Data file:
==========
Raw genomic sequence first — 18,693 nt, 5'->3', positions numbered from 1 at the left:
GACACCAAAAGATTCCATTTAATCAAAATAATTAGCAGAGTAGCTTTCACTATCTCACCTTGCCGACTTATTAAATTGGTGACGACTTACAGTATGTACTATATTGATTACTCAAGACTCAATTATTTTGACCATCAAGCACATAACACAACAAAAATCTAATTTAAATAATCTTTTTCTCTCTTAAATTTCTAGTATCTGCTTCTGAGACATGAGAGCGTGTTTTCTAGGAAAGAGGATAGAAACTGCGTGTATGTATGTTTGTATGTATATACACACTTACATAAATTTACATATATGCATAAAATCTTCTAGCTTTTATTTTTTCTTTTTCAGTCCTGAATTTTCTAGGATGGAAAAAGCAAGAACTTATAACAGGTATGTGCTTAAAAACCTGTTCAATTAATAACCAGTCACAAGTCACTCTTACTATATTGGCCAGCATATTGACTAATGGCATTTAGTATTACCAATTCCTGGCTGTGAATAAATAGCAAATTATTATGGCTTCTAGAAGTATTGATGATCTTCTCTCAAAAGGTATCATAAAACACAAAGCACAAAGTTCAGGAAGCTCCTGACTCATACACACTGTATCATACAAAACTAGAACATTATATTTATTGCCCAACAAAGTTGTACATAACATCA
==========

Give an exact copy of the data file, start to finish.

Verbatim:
Raw genomic sequence first — 18,693 nt, 5'->3', positions numbered from 1 at the left:
GACACCAAAAGATTCCATTTAATCAAAATAATTAGCAGAGTAGCTTTCACTATCTCACCTTGCCGACTTATTAAATTGGTGACGACTTACAGTATGTACTATATTGATTACTCAAGACTCAATTATTTTGACCATCAAGCACATAACACAACAAAAATCTAATTTAAATAATCTTTTTCTCTCTTAAATTTCTAGTATCTGCTTCTGAGACATGAGAGCGTGTTTTCTAGGAAAGAGGATAGAAACTGCGTGTATGTATGTTTGTATGTATATACACACTTACATAAATTTACATATATGCATAAAATCTTCTAGCTTTTATTTTTTCTTTTTCAGTCCTGAATTTTCTAGGATGGAAAAAGCAAGAACTTATAACAGGTATGTGCTTAAAAACCTGTTCAATTAATAACCAGTCACAAGTCACTCTTACTATATTGGCCAGCATATTGACTAATGGCATTTAGTATTACCAATTCCTGGCTGTGAATAAATAGCAAATTATTATGGCTTCTAGAAGTATTGATGATCTTCTCTCAAAAGGTATCATAAAACACAAAGCACAAAGTTCAGGAAGCTCCTGACTCATACACACTGTATCATACAAAACTAGAACATTATATTTATTGCCCAACAAAGTTGTACATAACATCA